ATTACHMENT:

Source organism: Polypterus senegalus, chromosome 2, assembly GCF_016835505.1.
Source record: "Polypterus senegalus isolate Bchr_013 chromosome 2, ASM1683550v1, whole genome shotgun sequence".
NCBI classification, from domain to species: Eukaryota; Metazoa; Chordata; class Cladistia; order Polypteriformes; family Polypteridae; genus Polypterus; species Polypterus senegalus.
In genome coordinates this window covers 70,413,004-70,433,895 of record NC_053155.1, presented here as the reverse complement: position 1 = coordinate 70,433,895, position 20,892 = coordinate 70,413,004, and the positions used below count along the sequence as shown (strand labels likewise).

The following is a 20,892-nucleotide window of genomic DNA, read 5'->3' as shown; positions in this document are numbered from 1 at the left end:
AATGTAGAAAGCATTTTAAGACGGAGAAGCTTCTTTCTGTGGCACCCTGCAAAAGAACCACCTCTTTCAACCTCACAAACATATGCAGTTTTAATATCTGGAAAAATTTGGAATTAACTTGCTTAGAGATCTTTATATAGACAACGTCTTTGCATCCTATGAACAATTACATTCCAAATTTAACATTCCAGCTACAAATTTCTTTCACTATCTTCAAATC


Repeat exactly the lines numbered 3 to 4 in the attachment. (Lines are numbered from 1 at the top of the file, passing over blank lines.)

NCBI classification, from domain to species: Eukaryota; Metazoa; Chordata; class Cladistia; order Polypteriformes; family Polypteridae; genus Polypterus; species Polypterus senegalus.
In genome coordinates this window covers 70,413,004-70,433,895 of record NC_053155.1, presented here as the reverse complement: position 1 = coordinate 70,433,895, position 20,892 = coordinate 70,413,004, and the positions used below count along the sequence as shown (strand labels likewise).